The smooth endoplasmic reticulum, or smooth ER, performs functions in several metabolic processes, including synthesis of steroids, lipids and phospholipids, as well as the metabolism of carbohydrates, elimination of drugs from the system and attachment of receptors to cell membrane proteins. Both the smooth and rough endoplasmic reticulum form an organelle in eukaryotic organisms creating a network of tubes or sacs called cisternae, but it is the smooth endoplasmic reticulum that helps the body eliminate a number of toxins.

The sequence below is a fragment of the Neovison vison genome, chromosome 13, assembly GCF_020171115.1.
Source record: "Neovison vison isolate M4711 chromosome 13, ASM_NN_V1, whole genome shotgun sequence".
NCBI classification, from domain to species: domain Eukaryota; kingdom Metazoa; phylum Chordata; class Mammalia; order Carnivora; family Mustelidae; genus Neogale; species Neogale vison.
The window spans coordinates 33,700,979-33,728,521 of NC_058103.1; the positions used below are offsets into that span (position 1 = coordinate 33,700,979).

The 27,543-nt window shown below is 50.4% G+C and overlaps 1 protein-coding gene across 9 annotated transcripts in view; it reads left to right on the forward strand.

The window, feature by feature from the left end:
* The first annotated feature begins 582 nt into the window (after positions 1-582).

One of the major benefits of smooth ER is its ability to turn many organic chemicals into safe products that are soluble in water. The liver cells contain a great deal of smooth ER, where it serves to remove toxins from products of natural metabolism. It also removes from the system excess ethanol, which comes from excessive consumption of alcohol, as well as barbiturates ingested by drug users. To perform these functions more efficiently, the smooth ER has the ability to double its total surface area in a matter of several days, going back to its original size after the end of the attack. Smooth ER also helps break glycogen granules on the external surface into glucose. It also produces steroid hormones within the endocrine glands and the adrenal cortex.